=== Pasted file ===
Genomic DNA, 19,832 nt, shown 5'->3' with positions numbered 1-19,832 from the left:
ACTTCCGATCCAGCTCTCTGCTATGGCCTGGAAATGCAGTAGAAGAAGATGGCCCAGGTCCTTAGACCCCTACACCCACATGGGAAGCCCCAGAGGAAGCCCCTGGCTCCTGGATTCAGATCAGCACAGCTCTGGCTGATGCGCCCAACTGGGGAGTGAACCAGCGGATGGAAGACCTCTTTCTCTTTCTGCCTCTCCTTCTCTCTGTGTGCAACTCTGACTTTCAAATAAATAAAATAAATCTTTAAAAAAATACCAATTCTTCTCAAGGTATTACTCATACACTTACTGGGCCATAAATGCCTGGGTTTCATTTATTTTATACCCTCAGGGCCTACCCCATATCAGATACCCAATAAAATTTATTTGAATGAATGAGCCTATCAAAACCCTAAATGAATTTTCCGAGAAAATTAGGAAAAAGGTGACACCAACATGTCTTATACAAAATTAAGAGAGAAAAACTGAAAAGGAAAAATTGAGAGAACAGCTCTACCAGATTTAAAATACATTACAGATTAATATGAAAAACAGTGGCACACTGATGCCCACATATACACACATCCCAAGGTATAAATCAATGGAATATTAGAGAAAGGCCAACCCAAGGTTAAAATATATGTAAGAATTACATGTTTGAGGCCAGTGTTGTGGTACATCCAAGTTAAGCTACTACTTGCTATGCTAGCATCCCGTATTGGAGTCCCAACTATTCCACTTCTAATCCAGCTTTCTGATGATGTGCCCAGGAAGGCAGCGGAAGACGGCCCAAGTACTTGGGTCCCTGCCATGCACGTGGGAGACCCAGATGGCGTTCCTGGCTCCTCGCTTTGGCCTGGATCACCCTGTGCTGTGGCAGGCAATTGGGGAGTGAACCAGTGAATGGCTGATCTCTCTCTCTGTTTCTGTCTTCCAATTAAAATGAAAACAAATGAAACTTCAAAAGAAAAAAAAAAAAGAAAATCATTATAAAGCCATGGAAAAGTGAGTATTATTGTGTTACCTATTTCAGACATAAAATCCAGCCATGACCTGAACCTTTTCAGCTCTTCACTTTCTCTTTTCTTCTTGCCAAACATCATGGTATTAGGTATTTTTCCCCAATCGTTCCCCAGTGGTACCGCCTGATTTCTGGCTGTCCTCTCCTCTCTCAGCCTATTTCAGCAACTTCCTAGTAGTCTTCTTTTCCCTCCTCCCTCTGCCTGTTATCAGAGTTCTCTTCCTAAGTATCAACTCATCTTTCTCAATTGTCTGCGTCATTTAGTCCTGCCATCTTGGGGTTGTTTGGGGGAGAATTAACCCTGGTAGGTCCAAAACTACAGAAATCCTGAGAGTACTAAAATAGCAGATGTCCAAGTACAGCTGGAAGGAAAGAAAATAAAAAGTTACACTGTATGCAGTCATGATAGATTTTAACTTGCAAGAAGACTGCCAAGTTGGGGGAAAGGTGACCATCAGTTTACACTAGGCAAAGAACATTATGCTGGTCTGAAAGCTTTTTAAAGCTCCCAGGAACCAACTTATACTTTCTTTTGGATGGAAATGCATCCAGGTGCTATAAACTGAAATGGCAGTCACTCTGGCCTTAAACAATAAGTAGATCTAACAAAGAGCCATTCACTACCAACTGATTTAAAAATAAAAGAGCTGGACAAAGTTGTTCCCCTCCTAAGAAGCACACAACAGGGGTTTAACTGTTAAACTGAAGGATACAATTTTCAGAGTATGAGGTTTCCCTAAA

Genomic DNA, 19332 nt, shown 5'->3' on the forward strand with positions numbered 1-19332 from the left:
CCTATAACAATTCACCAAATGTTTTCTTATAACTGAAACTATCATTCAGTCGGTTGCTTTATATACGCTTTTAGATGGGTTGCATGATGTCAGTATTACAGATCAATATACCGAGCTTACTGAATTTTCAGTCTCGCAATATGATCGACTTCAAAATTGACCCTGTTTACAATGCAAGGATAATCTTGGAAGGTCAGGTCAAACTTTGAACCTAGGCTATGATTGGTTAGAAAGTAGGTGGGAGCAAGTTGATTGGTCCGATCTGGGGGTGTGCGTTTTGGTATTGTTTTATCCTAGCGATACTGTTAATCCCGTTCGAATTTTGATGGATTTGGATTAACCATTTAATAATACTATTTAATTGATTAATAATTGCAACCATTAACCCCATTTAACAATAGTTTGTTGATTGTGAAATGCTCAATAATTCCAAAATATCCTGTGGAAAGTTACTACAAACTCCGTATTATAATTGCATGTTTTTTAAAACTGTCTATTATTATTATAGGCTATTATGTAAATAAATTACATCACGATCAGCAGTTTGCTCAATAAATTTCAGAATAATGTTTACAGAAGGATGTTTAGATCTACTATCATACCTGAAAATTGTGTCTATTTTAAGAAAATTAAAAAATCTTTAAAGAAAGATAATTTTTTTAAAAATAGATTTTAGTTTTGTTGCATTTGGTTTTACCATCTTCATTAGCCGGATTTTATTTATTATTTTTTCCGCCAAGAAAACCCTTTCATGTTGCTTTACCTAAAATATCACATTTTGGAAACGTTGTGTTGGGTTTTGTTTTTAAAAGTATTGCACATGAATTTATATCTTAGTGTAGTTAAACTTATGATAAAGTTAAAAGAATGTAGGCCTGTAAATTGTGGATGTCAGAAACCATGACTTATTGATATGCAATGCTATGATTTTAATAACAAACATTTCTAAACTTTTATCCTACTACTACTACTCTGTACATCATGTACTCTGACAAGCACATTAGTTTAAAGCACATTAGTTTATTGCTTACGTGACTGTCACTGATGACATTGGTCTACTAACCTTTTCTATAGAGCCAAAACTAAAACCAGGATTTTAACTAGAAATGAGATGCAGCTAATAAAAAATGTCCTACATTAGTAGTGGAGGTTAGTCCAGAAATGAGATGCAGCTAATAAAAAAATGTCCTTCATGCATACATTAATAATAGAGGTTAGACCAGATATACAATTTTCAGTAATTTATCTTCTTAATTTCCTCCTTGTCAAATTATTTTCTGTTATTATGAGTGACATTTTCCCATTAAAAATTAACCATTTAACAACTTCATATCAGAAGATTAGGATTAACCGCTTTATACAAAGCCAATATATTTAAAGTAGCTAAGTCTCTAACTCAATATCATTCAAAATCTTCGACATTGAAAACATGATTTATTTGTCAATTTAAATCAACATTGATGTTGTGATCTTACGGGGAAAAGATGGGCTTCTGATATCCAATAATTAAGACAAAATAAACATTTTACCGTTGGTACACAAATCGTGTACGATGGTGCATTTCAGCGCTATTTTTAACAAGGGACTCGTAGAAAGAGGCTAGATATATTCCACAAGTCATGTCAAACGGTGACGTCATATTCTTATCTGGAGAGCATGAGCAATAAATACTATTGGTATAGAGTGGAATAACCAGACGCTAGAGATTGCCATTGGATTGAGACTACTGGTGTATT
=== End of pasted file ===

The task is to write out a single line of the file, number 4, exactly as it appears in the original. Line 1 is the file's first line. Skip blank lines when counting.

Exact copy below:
CCTATAACAATTCACCAAATGTTTTCTTATAACTGAAACTATCATTCAGTCGGTTGCTTTATATACGCTTTTAGATGGGTTGCATGATGTCAGTATTACAGATCAATATACCGAGCTTACTGAATTTTCAGTCTCGCAATATGATCGACTTCAAAATTGACCCTGTTTACAATGCAAGGATAATCTTGGAAGGTCAGGTCAAACTTTGAACCTAGGCTATGATTGGTTAGAAAGTAGGTGGGAGCAAGTTGATTGGTCCGATCTGGGGGTGTGCGTTTTGGTATTGTTTTATCCTAGCGATACTGTTAATCCCGTTCGAATTTTGATGGATTTGGATTAACCATTTAATAATACTATTTAATTGATTAATAATTGCAACCATTAACCCCATTTAACAATAGTTTGTTGATTGTGAAATGCTCAATAATTCCAAAATATCCTGTGGAAAGTTACTACAAACTCCGTATTATAATTGCATGTTTTTTAAAACTGTCTATTATTATTATAGGCTATTATGTAAATAAATTACATCACGATCAGCAGTTTGCTCAATAAATTTCAGAATAATGTTTACAGAAGGATGTTTAGATCTACTATCATACCTGAAAATTGTGTCTATTTTAAGAAAATTAAAAAATCTTTAAAGAAAGATAATTTTTTTAAAAATAGATTTTAGTTTTGTTGCATTTGGTTTTACCATCTTCATTAGCCGGATTTTATTTATTATTTTTTCCGCCAAGAAAACCCTTTCATGTTGCTTTACCTAAAATATCACATTTTGGAAACGTTGTGTTGGGTTTTGTTTTTAAAAGTATTGCACATGAATTTATATCTTAGTGTAGTTAAACTTATGATAAAGTTAAAAGAATGTAGGCCTGTAAATTGTGGATGTCAGAAACCATGACTTATTGATATGCAATGCTATGATTTTAATAACAAACATTTCTAAACTTTTATCCTACTACTACTACTCTGTACATCATGTACTCTGACAAGCACATTAGTTTAAAGCACATTAGTTTATTGCTTACGTGACTGTCACTGATGACATTGGTCTACTAACCTTTTCTATAGAGCCAAAACTAAAACCAGGATTTTAACTAGAAATGAGATGCAGCTAATAAAAAATGTCCTACATTAGTAGTGGAGGTTAGTCCAGAAATGAGATGCAGCTAATAAAAAAATGTCCTTCATGCATACATTAATAATAGAGGTTAGACCAGATATACAATTTTCAGTAATTTATCTTCTTAATTTCCTCCTTGTCAAATTATTTTCTGTTATTATGAGTGACATTTTCCCATTAAAAATTAACCATTTAACAACTTCATATCAGAAGATTAGGATTAACCGCTTTATACAAAGCCAATATATTTAAAGTAGCTAAGTCTCTAACTCAATATCATTCAAAATCTTCGACATTGAAAACATGATTTATTTGTCAATTTAAATCAACATTGATGTTGTGATCTTACGGGGAAAAGATGGGCTTCTGATATCCAATAATTAAGACAAAATAAACATTTTACCGTTGGTACACAAATCGTGTACGATGGTGCATTTCAGCGCTATTTTTAACAAGGGACTCGTAGAAAGAGGCTAGATATATTCCACAAGTCATGTCAAACGGTGACGTCATATTCTTATCTGGAGAGCATGAGCAATAAATACTATTGGTATAGAGTGGAATAACCAGACGCTAGAGATTGCCATTGGATTGAGACTACTGGTGTATT